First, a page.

Malcolm Daly had been in dire situations before.
A renowned mountain climber, Daly suffered frostbite and later lost a part of his leg after an accident in Alaska in 1999. He was stuck on mountain ledge for 48 hours while his climbing partner went for help.
In 2004, he suffered a heart attack while ice climbing in Ouray, Colo. Paramedics revived him after his heart had stopped.
Obviously, Daly and his wife, Karen, hoped his dramatic brushes with death were behind him.
But shortly after the couple moved to Hailey in April of 2020, Daly faced another dire situation. This time, the quick work and expertise of St. Luke’s staff members from Wood River to Boise helped save Daly’s life.
“They were amazing,” Karen Daly said.
She recently recalled the events of that day.
“Malcolm came home from riding his e-bike, and he went in to take a nap,” she said. “I was puttering around the other side of the house, and I heard this weird noise. (It was like) hiccups, but it wasn’t like any hiccups I’ve ever heard. They were so deep and so strong they sounded like he was whooping.”
Malcolm had suffered two minor strokes in the previous five years, but Karen knew immediately this one was more serious.
“He was unable to see me and unable to respond, and his whole right side was gone,” she said. “I called 911, and boy they were here in just minutes. They came in – police, fire, ambulance – and I said, ‘He’s having a stroke,’ and literally they just took him. They didn’t put in an IV or anything. They just took him and said, ‘Come to the ER.’”
Calling 911 instead of trying to drive Daly to the hospital was a vital step, as it allowed a quick response from the ambulance crew and for them to administer aid immediately. Approximately 1.9 million neurons are lost per minute during a stroke, aging the brain about three weeks each minute.
Karen gathered some of Malcolm’s belongings and allowed herself to calm down for a few minutes before driving to St. Luke’s Wood River Medical Center.
“They said they did (a) scan with new software and they knew they needed to get Malcolm to Boise,” Karen said. “… They were at top speed, and the nurse was just flying around. They wanted to get the clot busters started before he got in the helicopter.”
The software that was used to communicate with Boise is called the Rapid Mobile App. It allowed St. Luke’s neurointerventional surgeon Dr. Tony Bell to view the results from Daly’s CT scans on his mobile phone immediately, giving plenty of time to prepare for Daly’s arrival.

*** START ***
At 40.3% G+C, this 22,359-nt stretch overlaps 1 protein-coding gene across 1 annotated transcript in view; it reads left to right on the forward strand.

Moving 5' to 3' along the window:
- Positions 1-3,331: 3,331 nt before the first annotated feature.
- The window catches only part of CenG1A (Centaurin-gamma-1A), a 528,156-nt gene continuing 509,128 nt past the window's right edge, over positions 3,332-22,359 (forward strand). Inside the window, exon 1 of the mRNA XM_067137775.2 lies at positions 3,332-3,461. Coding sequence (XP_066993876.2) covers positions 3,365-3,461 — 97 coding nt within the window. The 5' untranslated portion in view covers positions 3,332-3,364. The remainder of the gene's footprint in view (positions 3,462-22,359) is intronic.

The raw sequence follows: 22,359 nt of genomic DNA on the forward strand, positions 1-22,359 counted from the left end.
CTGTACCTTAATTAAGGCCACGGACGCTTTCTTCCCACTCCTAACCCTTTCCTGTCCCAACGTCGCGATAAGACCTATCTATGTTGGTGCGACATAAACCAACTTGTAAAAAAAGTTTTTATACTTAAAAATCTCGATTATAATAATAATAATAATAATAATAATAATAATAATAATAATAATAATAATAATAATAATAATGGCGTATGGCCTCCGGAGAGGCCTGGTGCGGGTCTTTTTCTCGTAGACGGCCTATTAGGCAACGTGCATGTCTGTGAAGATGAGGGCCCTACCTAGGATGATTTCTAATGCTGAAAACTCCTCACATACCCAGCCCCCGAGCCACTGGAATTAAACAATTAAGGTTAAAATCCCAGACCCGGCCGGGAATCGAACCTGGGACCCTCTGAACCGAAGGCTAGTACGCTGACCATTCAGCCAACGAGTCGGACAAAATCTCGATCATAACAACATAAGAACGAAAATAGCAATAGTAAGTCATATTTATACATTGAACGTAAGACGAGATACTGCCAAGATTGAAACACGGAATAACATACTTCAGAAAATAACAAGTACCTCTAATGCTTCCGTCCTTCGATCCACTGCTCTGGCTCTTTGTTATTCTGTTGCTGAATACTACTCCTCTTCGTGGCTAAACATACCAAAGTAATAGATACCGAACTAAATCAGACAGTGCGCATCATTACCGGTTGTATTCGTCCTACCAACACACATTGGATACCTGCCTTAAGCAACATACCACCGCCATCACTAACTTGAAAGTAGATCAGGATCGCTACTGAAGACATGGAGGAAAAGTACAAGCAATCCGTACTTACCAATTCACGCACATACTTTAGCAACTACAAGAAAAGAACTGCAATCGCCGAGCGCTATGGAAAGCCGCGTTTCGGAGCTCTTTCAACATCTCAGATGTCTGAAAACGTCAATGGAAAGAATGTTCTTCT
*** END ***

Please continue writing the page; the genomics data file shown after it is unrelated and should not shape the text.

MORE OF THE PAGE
“When I got the call about Malcolm I knew it was imperative to get him to Boise quickly … you can tell by the parameters that are on the app – kind of in a general way – whether you have more or less time to get the clot out,” Dr. Bell said. “It’s always urgent, but sometimes it’s more urgent than others … and there was certainly some urgency with him.”
Daly was diagnosed with a National Institute of Health Stroke Scale score of 24.
“When you score a stroke there’s a scale from 0 to 42, with 0 being normal and 42 being the worst possible,” Dr. Bell said. “When he came out, he had a score of 2 and that was all related to his speech.”
Malcolm Daly continues to work on his speech and language skills, but in the meantime he’s back to his daily bicycle rides and continues to stay active and involved in a non-profit he co-founded. Paradox Sports helps grow climbing opportunities nationally for people with disabilities through the Adaptive Climbing Initiative.
“Obviously, we ended up with the best possible outcome for Malcolm,” Karen Daly said.
Karen said even despite the early scare, they've enjoyed their time in the Wood River Valley.
"Malcolm rides on his e-bike, a mountain bike, and we hike and fish."
Added Malcolm: "I love living here because we can do all those things right out of our house."
An avid climber himself, Dr. Bell realized once he spoke to Karen Daly, he realized he would be operating on “a guy who has been very influential in climbing.”
“The guy is a fiend, he’s totally amazing,” Dr. Bell said.
Dr. Bell credits Daly’s positive outcome to a St. Luke’s team that worked in unison, from the Wood River hospital to Air St. Luke’s to the neurointervention clinic in Boise.
He also credits the St. Luke’s administration for staying on top of the latest technology, including the Rapid Mobile App.
“Technology is constantly changing,” Dr. Bell said. “And St. Luke’s has done a very good job of keeping up with the latest technology. We, as physicians, feel like if there’s something that we feel strongly that we need to have then they get it for us. If it’s really going to make a difference in patient outcomes … they get it for us. St. Luke’s is very patient-centric.”
Chris Langrill is a writer and copy editor for the St. Luke’s Communications and Marketing department.